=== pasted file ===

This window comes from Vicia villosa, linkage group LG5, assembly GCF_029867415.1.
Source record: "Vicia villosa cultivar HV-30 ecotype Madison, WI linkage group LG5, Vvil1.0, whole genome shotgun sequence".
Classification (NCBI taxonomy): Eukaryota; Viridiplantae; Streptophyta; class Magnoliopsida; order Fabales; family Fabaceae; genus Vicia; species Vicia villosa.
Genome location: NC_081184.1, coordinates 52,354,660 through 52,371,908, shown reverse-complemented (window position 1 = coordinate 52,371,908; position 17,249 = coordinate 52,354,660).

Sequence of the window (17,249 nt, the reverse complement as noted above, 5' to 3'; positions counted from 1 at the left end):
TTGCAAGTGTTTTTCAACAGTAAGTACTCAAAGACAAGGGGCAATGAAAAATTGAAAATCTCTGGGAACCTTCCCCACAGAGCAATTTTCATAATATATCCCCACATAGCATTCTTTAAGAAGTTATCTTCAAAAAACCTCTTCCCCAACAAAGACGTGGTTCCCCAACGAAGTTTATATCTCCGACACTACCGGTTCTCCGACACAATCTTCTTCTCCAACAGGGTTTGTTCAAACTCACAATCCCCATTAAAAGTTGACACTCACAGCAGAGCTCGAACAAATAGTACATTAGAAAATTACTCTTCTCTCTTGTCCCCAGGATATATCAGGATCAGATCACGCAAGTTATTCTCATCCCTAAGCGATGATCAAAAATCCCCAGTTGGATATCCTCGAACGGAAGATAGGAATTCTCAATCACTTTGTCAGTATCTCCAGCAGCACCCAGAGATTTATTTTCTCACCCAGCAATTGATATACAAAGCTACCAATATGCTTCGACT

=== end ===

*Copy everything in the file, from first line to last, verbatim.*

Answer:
This window comes from Vicia villosa, linkage group LG5, assembly GCF_029867415.1.
Source record: "Vicia villosa cultivar HV-30 ecotype Madison, WI linkage group LG5, Vvil1.0, whole genome shotgun sequence".
Classification (NCBI taxonomy): Eukaryota; Viridiplantae; Streptophyta; class Magnoliopsida; order Fabales; family Fabaceae; genus Vicia; species Vicia villosa.
Genome location: NC_081184.1, coordinates 52,354,660 through 52,371,908, shown reverse-complemented (window position 1 = coordinate 52,371,908; position 17,249 = coordinate 52,354,660).

Sequence of the window (17,249 nt, the reverse complement as noted above, 5' to 3'; positions counted from 1 at the left end):
TTGCAAGTGTTTTTCAACAGTAAGTACTCAAAGACAAGGGGCAATGAAAAATTGAAAATCTCTGGGAACCTTCCCCACAGAGCAATTTTCATAATATATCCCCACATAGCATTCTTTAAGAAGTTATCTTCAAAAAACCTCTTCCCCAACAAAGACGTGGTTCCCCAACGAAGTTTATATCTCCGACACTACCGGTTCTCCGACACAATCTTCTTCTCCAACAGGGTTTGTTCAAACTCACAATCCCCATTAAAAGTTGACACTCACAGCAGAGCTCGAACAAATAGTACATTAGAAAATTACTCTTCTCTCTTGTCCCCAGGATATATCAGGATCAGATCACGCAAGTTATTCTCATCCCTAAGCGATGATCAAAAATCCCCAGTTGGATATCCTCGAACGGAAGATAGGAATTCTCAATCACTTTGTCAGTATCTCCAGCAGCACCCAGAGATTTATTTTCTCACCCAGCAATTGATATACAAAGCTACCAATATGCTTCGACT